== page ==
(CNN) -- UBS announced Thursday that rogue trading by one of its investment bank traders had cost the Swiss banking giant a staggering $2 billion.
But while the loss would potentially be among the largest costs ever to a bank in unauthorized trading, it is far from the first.
The UBS scandal revealed Thursday is the latest in a long list of unauthorized trades that have cost banks billions of dollars.
From foreign currency trading to speculating on futures derivatives, a number of individual rogue traders have destabilized and even caused the collapse of their banks through unauthorized trades in the past twenty years alone.
Jerome Kerviel -- $6 billion, Societe Generale
In January 2008, French trader Kerviel was arrested in Paris and accused of committing massive fraud that cost Societe Generale Bank nearly $6 billion.
Kerviel was involved in the practice of arbitrage at the bank, buying a portfolio of financial instruments -- European index futures in Kerviel's case -- in one market and selling a similar offsetting portfolio at the same time with a different value in order to minimize risk.
Kerviel's offsetting portfolio, however, was "fictitious," according to the bank, meaning Kerviel had in effect made an unhedged bet of a staggering $60 billion of Societe Generale's money on European futures without the bank's knowledge -- a bet that end up costing the bank roughly $6 billion.
33-year-old Kerviel, who was sentenced to three years in prison last year, insisted he wasn't the only one doing this and that his bosses knew of and condoned his behavior while at the bank.
"During three years these managers earned colossal amounts of money out of bonuses based on the ever growing results that I was making for the bank," he said.
Yasuo Hamanaka -- $2.6 billion, Sumitomo Corporation
Hamanaka was sent to prison for eight years in 1997 for fraud and forgery in the global copper market. The copper trader's unauthorized deals ended up costing Japan's Sumitomo Corporation $2.6 billion.
Nicknamed "Mr. Five Percent" in reference to the amount of the global copper market he was once estimated to control, Hamanaka was accused for years of price-fixing in order to generate exorbitant profits for Sumitomo.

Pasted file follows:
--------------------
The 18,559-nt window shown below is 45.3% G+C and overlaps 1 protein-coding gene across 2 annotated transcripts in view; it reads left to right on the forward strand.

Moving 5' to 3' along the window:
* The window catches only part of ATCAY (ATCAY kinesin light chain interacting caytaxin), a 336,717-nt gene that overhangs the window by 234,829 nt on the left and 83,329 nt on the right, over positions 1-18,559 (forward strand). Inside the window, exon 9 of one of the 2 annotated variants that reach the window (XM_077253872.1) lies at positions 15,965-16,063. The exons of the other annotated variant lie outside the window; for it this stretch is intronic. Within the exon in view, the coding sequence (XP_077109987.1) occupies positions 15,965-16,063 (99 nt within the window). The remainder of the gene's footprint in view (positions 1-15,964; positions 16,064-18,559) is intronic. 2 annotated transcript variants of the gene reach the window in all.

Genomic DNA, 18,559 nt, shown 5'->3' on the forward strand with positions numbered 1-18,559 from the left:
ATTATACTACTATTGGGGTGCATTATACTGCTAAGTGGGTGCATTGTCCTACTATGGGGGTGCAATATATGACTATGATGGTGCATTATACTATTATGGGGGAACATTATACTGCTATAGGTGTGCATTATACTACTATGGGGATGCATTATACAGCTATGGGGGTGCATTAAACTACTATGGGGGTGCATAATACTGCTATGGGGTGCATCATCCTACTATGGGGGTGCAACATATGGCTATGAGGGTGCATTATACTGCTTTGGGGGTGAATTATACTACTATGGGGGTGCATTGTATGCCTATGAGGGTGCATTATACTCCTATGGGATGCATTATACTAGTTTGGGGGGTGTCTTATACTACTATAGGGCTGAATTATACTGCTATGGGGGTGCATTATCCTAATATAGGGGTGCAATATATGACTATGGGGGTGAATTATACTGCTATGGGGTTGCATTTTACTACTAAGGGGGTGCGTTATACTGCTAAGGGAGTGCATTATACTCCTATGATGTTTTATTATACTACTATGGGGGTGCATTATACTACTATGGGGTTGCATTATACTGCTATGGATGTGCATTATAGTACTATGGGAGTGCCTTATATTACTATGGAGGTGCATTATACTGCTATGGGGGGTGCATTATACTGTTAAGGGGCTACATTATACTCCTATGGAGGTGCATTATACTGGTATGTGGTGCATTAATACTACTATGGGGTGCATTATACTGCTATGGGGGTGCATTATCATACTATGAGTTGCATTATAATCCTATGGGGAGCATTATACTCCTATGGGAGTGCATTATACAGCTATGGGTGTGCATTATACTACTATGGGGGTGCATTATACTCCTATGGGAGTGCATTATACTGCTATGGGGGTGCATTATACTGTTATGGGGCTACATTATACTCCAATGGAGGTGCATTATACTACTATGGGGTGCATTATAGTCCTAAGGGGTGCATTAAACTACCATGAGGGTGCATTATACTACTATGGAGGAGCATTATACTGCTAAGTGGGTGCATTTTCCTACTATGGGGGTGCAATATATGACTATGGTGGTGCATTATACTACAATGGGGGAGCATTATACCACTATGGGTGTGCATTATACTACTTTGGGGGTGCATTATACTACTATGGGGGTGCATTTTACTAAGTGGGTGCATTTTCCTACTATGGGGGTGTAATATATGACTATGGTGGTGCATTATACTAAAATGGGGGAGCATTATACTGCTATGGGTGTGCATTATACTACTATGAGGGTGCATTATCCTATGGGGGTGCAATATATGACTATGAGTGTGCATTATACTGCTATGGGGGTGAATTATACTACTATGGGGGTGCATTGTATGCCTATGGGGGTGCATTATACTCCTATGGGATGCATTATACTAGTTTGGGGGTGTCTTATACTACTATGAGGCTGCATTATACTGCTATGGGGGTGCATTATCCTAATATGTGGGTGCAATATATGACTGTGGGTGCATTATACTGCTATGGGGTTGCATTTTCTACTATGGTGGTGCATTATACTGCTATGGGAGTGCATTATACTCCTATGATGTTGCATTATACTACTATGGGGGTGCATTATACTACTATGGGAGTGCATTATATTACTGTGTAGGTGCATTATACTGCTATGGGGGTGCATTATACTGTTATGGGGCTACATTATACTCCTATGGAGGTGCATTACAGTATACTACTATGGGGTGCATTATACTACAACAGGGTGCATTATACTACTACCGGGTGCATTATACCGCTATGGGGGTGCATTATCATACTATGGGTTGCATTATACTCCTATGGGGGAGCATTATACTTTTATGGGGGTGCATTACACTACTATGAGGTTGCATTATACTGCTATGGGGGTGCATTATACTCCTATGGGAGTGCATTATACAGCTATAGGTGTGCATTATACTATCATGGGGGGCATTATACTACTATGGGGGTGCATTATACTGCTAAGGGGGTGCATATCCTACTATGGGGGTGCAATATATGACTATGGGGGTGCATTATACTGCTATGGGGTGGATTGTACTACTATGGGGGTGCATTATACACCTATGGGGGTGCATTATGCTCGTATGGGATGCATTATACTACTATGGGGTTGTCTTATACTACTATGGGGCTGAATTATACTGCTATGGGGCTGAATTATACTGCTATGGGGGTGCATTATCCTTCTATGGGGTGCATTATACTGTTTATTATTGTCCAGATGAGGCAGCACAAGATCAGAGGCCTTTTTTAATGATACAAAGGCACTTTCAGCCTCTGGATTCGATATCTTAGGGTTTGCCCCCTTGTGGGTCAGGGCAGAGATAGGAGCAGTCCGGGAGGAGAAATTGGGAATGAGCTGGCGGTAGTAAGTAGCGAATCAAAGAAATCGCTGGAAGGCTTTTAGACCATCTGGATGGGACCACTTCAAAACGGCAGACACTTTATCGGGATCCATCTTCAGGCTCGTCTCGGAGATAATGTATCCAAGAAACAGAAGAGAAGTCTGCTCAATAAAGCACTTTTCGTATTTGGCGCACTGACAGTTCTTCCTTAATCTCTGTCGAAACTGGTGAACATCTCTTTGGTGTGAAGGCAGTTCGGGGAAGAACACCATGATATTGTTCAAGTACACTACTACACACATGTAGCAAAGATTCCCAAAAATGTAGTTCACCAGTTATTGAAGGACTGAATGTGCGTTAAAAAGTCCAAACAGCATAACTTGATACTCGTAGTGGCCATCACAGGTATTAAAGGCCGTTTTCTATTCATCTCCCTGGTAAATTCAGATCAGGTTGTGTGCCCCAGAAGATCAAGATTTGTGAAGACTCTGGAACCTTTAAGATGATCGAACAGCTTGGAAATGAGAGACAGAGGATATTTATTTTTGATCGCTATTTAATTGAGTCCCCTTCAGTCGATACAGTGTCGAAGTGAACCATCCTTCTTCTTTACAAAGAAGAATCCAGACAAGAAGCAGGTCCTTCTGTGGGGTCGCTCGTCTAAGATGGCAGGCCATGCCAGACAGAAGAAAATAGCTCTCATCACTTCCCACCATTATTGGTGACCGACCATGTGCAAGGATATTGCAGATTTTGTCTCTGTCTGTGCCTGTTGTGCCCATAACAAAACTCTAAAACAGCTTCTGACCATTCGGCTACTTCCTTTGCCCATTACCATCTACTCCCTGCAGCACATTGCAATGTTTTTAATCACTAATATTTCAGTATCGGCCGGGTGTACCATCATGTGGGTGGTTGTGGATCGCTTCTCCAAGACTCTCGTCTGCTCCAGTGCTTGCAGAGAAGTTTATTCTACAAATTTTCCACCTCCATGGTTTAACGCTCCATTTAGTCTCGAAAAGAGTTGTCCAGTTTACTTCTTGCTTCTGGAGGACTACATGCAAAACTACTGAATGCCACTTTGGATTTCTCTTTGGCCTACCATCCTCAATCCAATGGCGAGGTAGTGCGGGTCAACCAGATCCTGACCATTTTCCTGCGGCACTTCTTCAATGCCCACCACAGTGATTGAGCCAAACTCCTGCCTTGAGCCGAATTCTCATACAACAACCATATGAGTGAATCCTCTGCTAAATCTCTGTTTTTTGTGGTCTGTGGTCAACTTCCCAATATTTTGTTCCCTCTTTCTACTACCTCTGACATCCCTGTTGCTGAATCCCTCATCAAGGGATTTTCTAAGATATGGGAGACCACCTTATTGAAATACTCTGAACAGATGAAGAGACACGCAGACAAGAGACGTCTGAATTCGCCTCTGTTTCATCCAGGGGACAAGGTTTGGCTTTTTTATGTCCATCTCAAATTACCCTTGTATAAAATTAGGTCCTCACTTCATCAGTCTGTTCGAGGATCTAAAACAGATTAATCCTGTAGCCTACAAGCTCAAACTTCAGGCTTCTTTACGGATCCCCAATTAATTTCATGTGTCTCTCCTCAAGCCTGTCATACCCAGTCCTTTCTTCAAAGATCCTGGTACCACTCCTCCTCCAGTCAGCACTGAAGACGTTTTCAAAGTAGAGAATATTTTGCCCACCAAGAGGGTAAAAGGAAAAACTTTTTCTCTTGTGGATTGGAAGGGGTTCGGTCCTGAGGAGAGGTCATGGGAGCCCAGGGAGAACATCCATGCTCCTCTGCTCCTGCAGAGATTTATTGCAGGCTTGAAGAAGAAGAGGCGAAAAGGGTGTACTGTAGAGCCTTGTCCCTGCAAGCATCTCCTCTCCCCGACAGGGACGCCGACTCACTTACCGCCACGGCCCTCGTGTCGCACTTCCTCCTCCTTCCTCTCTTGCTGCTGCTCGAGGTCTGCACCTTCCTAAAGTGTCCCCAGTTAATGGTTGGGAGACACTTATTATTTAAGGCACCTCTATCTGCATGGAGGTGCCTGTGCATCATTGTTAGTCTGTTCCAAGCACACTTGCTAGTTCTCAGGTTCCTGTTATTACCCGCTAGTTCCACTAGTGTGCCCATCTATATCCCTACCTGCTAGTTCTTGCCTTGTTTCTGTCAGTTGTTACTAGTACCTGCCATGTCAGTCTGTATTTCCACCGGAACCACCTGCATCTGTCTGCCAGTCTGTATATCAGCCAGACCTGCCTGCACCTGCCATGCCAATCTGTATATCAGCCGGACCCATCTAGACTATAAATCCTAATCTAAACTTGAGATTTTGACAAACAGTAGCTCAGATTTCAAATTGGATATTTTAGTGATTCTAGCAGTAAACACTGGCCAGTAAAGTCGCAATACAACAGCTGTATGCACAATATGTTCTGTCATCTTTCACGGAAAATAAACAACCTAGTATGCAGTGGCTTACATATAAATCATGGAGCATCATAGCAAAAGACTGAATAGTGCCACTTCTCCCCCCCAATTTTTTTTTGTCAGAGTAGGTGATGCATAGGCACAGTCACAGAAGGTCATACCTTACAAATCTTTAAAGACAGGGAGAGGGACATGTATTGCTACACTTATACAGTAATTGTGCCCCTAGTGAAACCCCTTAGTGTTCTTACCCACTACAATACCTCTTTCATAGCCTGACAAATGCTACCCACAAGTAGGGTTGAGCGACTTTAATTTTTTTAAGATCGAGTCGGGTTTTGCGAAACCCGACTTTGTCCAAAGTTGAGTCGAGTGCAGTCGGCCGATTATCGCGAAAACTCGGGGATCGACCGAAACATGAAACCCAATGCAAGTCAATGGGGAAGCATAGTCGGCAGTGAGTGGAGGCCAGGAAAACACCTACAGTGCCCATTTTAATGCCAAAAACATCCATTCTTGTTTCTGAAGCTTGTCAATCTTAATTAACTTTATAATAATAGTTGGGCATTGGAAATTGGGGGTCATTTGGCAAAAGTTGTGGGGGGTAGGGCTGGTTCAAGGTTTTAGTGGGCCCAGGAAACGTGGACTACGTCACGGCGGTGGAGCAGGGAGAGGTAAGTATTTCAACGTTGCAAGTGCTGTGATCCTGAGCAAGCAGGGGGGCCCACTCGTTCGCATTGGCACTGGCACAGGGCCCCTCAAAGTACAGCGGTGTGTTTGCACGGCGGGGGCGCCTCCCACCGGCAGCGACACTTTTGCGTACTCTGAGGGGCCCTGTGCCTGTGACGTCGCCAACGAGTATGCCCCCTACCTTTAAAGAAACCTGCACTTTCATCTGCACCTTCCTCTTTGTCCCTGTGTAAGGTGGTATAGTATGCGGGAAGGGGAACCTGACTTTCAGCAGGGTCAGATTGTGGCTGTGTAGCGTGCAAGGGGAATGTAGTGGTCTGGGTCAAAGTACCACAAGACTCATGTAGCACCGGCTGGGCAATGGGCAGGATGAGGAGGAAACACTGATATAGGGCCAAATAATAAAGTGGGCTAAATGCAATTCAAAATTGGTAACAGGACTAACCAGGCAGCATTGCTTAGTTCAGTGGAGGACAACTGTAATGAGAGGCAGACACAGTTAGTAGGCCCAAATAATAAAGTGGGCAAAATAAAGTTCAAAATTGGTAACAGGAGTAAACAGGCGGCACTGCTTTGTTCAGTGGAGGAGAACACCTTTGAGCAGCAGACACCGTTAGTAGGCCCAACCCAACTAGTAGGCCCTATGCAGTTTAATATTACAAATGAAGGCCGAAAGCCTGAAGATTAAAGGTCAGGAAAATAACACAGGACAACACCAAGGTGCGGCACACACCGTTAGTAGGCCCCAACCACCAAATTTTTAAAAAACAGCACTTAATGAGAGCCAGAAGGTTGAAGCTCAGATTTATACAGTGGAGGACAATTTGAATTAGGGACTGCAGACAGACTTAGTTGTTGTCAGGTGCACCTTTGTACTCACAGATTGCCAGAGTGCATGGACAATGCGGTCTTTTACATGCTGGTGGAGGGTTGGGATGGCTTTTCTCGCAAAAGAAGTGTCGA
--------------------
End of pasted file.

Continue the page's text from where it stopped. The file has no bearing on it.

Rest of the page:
The one-time king of the copper market would have Sumitomo buy huge quantities of copper and store it for awhile in order to create an artificial shortage of the precious metal, thus driving up demand, before releasing smaller amounts of copper on commodities markets at extremely high prices.
The decade-long scheme fell apart in 1996, and in 1998 Sumitomo paid $150 million to regulators while refusing to admit or deny if the corporation knew about or condoned the actions of its rogue trader.
Nick Leeson -- $1.3 billion, Barings Bank
The British trader's losses of over a billion dollars singlehandedly brought down Barings Bank, the former personal bank to Britain's Queen, in 1995.
At first Leeson, a star trader in Barings' Singapore branch, made huge profits in the early nineties by speculating on futures derivatives for the bank.
A loophole in Barings' oversight system allowed Leeson to settle his own deals, meaning he could set up fake accounts for non-existent clients -- and as his luck began to run out, this is precisely what he did, masking huge losses by placing them in a single secret account while making increasingly risky bets in an attempt to recoup the losses.
In January 1995, Leeson bet that the Japanese Nikkei index would rise after performing poorly the previous year, but his timing could not have been worse -- the Kobe earthquake on January 17th, the worst in Japan in 70 years, sent stock prices plummeting.
His big bet having failed, Leeson attempted to flee back to the UK but was arrested and extradited back to Singapore, where he was sentenced to six and a half years in prison for financial misrepresentation. He served three before being released.
The $1.3 billion in liabilities Leeson ran up wiped out 233-year-old Barings' capital and reserves, and the bank collapsed.
John Rusnak -- $700 million, Allfirst / Allied Irish Bank
In February 2002, AIB executives called the FBI after discovering that both roughly $700 million and 37-year-old trader John Rusnak had gone missing from work.
Working for AIB's Allfirst subsidiary in Baltimore, Maryland since 1993, the foreign currency trader worked under the radar for nearly a decade, betting mostly on the price of the Japanese yen and racking up hundreds of millions of dollars in small losses that he attempted to hide in fabricated options contracts.
Part of the reason Rusnak was able to perpetrate such massive fraud was poor supervision and financial controls at AIB -- although Rusnak's trading limit was $2.5 million, by 2002 he was betting up to $7.5 billion (3,000 times his limit) of AIB's money on currency movements, according to the Financial Times.
AIB sold its scandal-hit Allfirst subsidiary in late 2002, and Rusnak served over seven years in prison.